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Terrorism and Collective Punishment

Israel’s Attorney General receives 40 torture complaints in past year, investigates none

Nir Hasson
November 8, 2006

Attorney General Menachem Mazuz attending a Knesset session on June 9. (Daniel Bar-On / BauBau)
Attorney General Menachem Mazuz attending a Knesset session on June 9. (Daniel Bar-On / BauBau)

Twenty-four hours before the abduction of Corporal Gilad Shalit, Israel Defense Forces soldiers broke into the home of Mustafa Abu Ma'amar in Rafah. Special forces soldiers arrested him and his brother in their respective homes.

A few weeks later, Abu Ma'amar told an attorney for the Public Committee Against Torture: "One or two days later (I discovered afterward that it was the same morning the soldier had been kidnapped), three interrogators came to where I was held at 6 A.M. [approx. one hour after the abduction - N.H.]. They didn't ask me anything, just started kicking and hitting me while an interrogator named Moti grabbed me by the neck and throttled me until I thought I was going to die. The other two grabbed me and forcibly removed me."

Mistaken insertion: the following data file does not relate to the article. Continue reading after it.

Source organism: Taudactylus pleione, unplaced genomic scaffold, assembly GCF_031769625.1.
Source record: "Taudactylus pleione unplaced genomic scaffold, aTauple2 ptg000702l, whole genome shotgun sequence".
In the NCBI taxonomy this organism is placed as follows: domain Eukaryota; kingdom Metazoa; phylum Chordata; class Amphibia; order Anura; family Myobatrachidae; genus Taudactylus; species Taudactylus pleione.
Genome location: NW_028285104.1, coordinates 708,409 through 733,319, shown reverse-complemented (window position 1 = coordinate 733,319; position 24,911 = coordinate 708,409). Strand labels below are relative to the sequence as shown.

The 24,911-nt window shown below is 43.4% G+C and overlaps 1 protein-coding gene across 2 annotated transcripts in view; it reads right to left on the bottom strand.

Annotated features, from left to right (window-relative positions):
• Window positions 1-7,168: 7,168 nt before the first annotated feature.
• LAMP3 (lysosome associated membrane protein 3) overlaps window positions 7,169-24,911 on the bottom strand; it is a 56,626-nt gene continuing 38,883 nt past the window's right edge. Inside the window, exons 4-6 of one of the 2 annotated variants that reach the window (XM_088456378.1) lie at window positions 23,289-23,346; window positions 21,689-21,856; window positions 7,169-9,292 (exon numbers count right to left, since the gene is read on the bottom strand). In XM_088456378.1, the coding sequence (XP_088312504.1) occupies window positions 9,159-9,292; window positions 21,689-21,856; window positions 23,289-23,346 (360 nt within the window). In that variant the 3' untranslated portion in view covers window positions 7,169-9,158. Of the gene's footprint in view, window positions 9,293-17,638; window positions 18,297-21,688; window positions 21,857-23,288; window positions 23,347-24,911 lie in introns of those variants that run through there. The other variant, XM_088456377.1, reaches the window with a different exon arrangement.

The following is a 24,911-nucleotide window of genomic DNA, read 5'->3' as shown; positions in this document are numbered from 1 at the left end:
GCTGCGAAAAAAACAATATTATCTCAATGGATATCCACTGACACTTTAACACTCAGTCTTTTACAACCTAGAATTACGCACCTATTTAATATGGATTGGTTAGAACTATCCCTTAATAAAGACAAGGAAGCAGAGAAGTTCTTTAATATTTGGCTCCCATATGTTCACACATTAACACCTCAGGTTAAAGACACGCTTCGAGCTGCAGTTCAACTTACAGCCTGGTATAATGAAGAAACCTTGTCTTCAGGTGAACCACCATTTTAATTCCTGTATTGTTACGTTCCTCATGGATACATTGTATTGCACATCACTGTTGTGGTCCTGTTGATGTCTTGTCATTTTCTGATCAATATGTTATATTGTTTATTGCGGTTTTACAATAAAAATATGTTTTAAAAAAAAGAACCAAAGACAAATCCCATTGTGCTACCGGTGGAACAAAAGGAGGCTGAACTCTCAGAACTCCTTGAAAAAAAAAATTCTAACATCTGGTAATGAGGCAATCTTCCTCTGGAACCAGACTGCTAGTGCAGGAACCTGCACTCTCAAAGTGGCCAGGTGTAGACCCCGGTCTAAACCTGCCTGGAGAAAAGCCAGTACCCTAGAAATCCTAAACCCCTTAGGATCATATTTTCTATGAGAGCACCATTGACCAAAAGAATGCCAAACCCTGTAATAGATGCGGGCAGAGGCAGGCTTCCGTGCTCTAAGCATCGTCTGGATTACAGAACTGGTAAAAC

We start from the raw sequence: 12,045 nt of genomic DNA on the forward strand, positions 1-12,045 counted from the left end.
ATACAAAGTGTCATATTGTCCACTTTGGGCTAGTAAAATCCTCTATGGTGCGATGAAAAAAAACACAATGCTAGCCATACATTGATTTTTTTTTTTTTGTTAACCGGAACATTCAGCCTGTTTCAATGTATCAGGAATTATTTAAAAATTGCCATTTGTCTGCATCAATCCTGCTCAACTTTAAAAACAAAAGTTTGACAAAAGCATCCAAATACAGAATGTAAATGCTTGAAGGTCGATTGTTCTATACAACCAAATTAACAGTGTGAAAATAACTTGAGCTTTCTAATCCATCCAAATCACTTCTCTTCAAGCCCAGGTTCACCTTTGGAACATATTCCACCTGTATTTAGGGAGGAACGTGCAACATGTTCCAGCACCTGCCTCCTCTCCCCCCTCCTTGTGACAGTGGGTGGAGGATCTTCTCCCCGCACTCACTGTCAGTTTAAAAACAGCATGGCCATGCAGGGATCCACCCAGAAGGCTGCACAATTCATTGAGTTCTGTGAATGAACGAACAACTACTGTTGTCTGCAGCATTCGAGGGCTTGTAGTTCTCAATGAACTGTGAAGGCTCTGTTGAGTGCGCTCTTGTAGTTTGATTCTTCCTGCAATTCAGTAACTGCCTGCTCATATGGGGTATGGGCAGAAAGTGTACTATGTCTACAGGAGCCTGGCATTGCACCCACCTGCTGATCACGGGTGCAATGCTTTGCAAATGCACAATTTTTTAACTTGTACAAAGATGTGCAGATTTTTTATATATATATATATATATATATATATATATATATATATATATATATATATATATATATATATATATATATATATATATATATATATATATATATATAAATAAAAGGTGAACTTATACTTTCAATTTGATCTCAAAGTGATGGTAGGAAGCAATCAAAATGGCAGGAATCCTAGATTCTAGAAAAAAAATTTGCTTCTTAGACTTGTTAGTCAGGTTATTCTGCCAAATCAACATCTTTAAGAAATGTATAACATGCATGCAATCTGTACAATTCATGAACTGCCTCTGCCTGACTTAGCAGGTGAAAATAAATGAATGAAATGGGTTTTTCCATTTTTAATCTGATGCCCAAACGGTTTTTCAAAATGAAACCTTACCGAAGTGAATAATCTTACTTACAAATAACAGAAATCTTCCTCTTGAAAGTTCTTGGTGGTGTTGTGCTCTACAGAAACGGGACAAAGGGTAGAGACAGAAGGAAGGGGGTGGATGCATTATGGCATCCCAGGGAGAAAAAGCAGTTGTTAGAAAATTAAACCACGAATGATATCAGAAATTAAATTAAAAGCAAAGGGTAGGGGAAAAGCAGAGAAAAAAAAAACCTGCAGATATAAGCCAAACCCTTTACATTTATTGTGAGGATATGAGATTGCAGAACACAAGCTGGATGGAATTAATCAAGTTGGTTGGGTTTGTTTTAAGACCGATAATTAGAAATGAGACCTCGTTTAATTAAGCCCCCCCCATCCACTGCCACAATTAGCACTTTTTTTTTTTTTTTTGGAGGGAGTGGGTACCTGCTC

The interrogators later used the "exercise technique," as Abu Ma'amar calls it. "They forced me to hold my legs to the chair legs, with the back of the chair to my right and nothing supporting my back. They pushed my back backwards and told me to 'exercise.' It made my stomach muscles cramp up and caused unbearable pain," Abu Ma'amar explained.

The interrogators asked about the tunnels that he had helped dig, "while cursing me and my mother and father and threatening to demolish my house if I didn't cooperate. They also told me they had arrested my brother and were torturing him."